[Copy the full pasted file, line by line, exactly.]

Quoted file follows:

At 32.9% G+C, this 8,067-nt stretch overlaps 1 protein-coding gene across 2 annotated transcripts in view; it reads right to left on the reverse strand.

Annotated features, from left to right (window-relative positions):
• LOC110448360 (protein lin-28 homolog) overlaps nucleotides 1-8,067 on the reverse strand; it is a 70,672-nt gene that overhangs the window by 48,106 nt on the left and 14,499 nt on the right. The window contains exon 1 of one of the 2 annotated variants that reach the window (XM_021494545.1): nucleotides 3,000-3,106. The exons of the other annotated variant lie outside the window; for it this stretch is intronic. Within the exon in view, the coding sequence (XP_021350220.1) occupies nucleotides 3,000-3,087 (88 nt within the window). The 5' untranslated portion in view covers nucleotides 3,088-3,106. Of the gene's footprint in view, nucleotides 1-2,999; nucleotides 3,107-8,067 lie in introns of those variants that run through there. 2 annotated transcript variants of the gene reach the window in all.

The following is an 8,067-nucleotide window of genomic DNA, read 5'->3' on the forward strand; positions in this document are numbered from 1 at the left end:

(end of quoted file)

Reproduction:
At 32.9% G+C, this 8,067-nt stretch overlaps 1 protein-coding gene across 2 annotated transcripts in view; it reads right to left on the reverse strand.

Annotated features, from left to right (window-relative positions):
• LOC110448360 (protein lin-28 homolog) overlaps nucleotides 1-8,067 on the reverse strand; it is a 70,672-nt gene that overhangs the window by 48,106 nt on the left and 14,499 nt on the right. The window contains exon 1 of one of the 2 annotated variants that reach the window (XM_021494545.1): nucleotides 3,000-3,106. The exons of the other annotated variant lie outside the window; for it this stretch is intronic. Within the exon in view, the coding sequence (XP_021350220.1) occupies nucleotides 3,000-3,087 (88 nt within the window). The 5' untranslated portion in view covers nucleotides 3,088-3,106. Of the gene's footprint in view, nucleotides 1-2,999; nucleotides 3,107-8,067 lie in introns of those variants that run through there. 2 annotated transcript variants of the gene reach the window in all.

The following is an 8,067-nucleotide window of genomic DNA, read 5'->3' on the forward strand; positions in this document are numbered from 1 at the left end: